Jun 26 2019 03:00 PM
Jun 26 2019 04:00 PM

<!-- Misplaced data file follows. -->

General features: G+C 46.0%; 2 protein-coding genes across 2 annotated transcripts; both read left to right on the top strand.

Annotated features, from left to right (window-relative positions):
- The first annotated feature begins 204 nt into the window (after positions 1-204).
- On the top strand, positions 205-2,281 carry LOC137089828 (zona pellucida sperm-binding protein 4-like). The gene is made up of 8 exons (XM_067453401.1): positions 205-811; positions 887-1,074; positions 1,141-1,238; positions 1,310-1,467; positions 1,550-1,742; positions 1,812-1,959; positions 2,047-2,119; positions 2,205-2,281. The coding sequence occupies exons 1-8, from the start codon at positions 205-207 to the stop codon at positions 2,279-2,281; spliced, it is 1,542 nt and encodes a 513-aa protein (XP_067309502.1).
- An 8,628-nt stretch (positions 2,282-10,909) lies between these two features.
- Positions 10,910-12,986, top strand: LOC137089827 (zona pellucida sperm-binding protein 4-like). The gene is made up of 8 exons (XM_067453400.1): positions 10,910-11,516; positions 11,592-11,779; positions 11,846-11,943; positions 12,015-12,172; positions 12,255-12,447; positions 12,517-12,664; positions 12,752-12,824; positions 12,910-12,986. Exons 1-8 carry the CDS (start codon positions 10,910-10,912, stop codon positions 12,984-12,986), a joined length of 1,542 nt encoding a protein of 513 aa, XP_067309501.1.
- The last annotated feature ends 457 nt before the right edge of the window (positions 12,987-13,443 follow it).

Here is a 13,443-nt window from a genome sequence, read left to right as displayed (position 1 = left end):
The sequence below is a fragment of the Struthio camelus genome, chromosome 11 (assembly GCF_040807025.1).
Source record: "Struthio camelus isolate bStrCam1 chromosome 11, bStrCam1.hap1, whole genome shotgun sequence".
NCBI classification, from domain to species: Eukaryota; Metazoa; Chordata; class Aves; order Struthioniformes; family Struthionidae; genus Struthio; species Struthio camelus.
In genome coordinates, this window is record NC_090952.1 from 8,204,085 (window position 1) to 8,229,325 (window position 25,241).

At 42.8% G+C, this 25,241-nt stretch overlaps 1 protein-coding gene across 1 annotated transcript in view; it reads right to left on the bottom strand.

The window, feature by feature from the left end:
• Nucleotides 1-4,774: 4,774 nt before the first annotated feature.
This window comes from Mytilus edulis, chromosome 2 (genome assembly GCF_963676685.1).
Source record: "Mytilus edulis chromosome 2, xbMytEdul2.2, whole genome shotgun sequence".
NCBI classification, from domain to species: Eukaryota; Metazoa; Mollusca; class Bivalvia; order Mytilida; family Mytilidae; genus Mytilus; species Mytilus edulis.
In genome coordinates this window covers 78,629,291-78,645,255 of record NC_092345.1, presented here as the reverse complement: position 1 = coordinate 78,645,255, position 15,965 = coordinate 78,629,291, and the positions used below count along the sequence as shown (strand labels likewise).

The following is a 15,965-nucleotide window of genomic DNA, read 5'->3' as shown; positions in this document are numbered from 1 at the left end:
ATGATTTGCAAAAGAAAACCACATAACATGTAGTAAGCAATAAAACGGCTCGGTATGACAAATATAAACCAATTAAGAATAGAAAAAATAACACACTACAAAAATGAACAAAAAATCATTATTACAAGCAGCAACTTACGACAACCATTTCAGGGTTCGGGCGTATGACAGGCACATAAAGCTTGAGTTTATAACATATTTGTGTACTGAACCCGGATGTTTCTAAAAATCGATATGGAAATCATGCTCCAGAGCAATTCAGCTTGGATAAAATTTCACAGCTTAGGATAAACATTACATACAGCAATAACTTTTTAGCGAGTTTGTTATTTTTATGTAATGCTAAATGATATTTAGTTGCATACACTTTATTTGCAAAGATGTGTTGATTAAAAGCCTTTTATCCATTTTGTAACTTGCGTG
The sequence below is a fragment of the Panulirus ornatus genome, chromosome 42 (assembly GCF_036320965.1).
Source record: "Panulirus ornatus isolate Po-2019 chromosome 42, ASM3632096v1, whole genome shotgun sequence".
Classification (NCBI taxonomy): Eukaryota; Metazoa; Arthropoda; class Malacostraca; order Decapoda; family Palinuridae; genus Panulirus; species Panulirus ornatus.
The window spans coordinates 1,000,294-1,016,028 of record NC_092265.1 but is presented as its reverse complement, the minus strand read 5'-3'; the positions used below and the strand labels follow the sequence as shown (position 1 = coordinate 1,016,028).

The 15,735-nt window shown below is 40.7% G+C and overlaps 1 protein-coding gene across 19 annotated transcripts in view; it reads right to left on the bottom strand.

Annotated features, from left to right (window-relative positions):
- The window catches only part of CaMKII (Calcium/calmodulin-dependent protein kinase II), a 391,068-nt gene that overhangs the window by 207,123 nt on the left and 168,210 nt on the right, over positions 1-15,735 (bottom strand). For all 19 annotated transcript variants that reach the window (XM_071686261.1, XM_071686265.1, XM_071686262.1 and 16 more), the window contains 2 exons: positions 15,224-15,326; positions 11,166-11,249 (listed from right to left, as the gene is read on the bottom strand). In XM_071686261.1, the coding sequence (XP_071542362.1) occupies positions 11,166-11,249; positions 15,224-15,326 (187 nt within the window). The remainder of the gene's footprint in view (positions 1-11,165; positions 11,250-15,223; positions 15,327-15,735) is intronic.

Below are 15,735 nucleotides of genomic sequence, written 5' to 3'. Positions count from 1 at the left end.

Abstract: Coral reefs are highly dynamic ecosystems often affected by diverse natural disturbances. However, dramatic declines in coral cover during recent decades raise the question of whether such declines are due to increasing anthropogenic impacts. The dynamics of coral and algal cover have been studied since 1998 at two depths in two sites of La Azufrada reef, a coral reef free of local human impacts, located at Gorgona Island, in the Colombian Pacific Ocean. While overall coral and algal cover have fluctuated significantly exhibiting opposite patterns, temporal variation has been remarkably different between depths with shallow areas exhibiting major declines in coral cover, but also significant recovery. In contrast, coral cover in deep areas have declined only slightly. Even though El Niño warming events caused a dramatic decline in 1982-83, the global bleaching event of 1997-98 caused only minor mortality, and more recent events have not caused any coral bleaching. However, prolonged subaerial exposure of corals during extreme low tides appears to drive a cycle of coral disturbance and recovery. Coral growth makes the reef flat prone to subaerial exposure, after which corals bleach, die and are colonized by filamentous turf and fleshy algae. Sea urchins and herbivorous fishes increase their abundance in response to increased algal cover and control algal growth, leaving the substrate covered by crustose coralline algae and making it suitable for settlement by sexually-produced coral larvae. Fragmentation by both physical and biological agents (such as corallivores) enhances coral recruitment and the reef enters a coral recovery phase. Although this reef seems to be resilient to subaerial exposure because it is protected from anthropogenic perturbations, increasing threats from global climate change may still compromise its future resilience.